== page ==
Thursday, March 15, 2012

Community Property

For the purposes of divorce, separate property is anything acquired before marriage, or by gift, devise or bequest. Community property is everything else acquired during marriage. During marriage each spouse has a 100% interest in the whole of the community property, and at divorce each has a 50% interest.

While studying for the bar exam, these definitions rolled off of my pen as just another one of the many rules I had to memorize to prepare for the exam. Happily engaged to Ben at the time and growing increasingly dedicated to the Catholic Faith, I never thought the rules would have any practical place in my own life.

I got home last night, a few Jamesons deep as has become my nightly custom since Ben officially pulled the plug on our sacramental commitment to each other, to find that Ben had begun packing his belongings, starting with the kitchen. I suppose it is only fitting that Ben began with that room, since the kitchen is such a part of who he is, and the room where I feel most lonely without him.

I guess I knew that Ben would take all of his personal, separate property, but as it happens, his packing comes on the heels of my decision to start using the kitchen again. After weeks of take-out food and drive-thru coffee, I bought a few groceries intending to cook today. For many years I ate like a stereotypical college student but my approach to food changed with Ben and for the first time I started enjoying the kitchen. I didn't realize how much I had taken the tools Ben brought to our relationship for granted. With his belongings packed up, I realized I didn't have a nice chef's knife, which I had grown accustomed to, to chop my food with. I considered that the big cutting board, which he hadn't packed yet, was probably going with him too, and when I reached for the pepper grinder to season my fish it was gone already. When I went to remove my fish from its pan and discovered that he had taken is fish spatula, I wondered what the hell I was going to do now.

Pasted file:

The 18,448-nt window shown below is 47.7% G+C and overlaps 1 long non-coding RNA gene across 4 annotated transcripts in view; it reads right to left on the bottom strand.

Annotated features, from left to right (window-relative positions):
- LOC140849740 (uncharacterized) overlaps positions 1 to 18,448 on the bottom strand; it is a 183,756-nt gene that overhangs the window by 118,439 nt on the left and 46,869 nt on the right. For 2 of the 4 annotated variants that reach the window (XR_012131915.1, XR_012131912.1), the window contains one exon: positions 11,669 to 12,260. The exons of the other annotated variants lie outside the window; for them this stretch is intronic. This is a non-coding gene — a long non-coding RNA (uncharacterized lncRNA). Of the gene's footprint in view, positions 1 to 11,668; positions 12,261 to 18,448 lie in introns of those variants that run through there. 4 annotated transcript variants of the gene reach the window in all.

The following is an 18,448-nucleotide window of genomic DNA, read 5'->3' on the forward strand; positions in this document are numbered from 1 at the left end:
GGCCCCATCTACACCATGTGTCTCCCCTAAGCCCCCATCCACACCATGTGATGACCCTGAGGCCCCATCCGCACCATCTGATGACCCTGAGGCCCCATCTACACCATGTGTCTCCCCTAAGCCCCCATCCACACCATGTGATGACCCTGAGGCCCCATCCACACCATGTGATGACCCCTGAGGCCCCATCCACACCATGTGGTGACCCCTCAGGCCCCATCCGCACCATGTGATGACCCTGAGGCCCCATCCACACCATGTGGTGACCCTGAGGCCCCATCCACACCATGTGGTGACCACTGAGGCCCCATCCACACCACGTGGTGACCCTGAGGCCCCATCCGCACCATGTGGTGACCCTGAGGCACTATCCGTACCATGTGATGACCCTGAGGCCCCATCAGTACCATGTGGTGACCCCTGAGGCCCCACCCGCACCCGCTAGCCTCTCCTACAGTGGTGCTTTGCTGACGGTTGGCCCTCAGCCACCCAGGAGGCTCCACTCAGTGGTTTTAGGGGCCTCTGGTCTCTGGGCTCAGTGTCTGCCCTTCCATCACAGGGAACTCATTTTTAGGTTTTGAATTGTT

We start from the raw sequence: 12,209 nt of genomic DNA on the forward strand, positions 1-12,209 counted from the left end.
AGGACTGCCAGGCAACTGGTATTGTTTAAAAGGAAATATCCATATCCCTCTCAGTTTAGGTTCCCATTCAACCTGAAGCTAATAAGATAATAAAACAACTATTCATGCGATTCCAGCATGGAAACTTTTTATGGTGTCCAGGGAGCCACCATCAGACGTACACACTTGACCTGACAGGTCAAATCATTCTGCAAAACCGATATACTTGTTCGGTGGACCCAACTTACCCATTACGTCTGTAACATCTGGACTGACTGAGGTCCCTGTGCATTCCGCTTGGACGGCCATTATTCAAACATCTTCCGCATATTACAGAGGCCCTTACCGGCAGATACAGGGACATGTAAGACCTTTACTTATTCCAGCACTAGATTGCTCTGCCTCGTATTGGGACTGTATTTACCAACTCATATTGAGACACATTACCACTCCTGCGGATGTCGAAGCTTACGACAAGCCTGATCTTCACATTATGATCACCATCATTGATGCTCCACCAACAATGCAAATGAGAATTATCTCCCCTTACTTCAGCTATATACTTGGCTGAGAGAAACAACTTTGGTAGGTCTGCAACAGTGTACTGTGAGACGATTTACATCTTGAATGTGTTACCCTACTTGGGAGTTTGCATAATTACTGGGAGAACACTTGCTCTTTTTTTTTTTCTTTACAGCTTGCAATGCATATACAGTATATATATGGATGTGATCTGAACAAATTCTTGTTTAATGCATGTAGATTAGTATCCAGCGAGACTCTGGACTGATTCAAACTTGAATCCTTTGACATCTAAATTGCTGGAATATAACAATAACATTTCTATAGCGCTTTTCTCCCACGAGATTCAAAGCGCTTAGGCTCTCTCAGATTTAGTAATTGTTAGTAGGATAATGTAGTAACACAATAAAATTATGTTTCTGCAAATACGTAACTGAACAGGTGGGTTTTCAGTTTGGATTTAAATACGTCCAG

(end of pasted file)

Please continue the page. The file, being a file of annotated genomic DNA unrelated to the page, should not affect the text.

Before I met Ben I didn't even know there was a special spatula for fish. It's not like I'd never made fish before, and it's not like before Ben I ate fish straight out of the pan. Somehow, I always managed to get the fish from the pan to the plate, even without this fish spatula. That wasn't the fucking point. The point was, the fish was burned. The fish was burned because it's not my job to cook the fish. Ben cooks the fish because it's what he's good at, and I cut up vegatables and set the table and wash the dishes, because we were a team and we worked together and because we were a team that worked together the fish didn't get burned.

When dividing up assets, practically speaking sometimes a disolving couple must compromise. For example, though theoretically one spouse may be entitled to one couch and the other spouse entitled to the other couch, and one spouse may be entitled to the washer while the other should get the dryer, it may make more sense for one spouse to take both couches and one to take the washer and dryer. Presumably, whoever takes the coffee scoop intends to also take the coffee maker. So when I set out to make coffee this morning and couldn't find the scoop until I searched among Ben's boxes, I concluded that he must be planning to take the coffee maker too.

Ben can take the coffee maker. I'll get a new coffee maker. I'll have to get a new coffee maker because the alternative, not drinking coffee in the morning, is just not an option for me these days. We'll find a way to compromise, because the coffee maker, and most everything else, is easily replaced.

The trouble comes in splitting Gabriel's things. How do we split the locks of our son's hair? Who gets to keep the first sleeper he wore? Who gets the clothes that he died in? Does Ben get to keep Gabriel's baptism blanket because it was his aunt that made it for Gabriel, even though Gabriel was baptised at my instance?

I have become convinced that Ben would be content to forget Gabriel ever lived, and accordingly I feel entitled to his things. Ben will argue that he thinks about Gabriel every day. But he will probably concede that I can keep Gabriel's clothes and blankets and hair and caps and socks. Everything. But not because he is so noble. Not because he knows that even though they are Gabriel's, they are still just things. He'll let me keep them, he'll let me keep the dogs, he'll keep paying my cell phone bill, he'll keep me on his health insurance plan not because it's the right thing to do, but because he knows that after fate has taken my son from me, Ben has made a conscious choice to take my life's partner from me. He has chosen to abandon our marriage. He is moving out, making it necessary to decide what's mine and what's his rather than viewing everything as ours. Now, we're just another case in the book.

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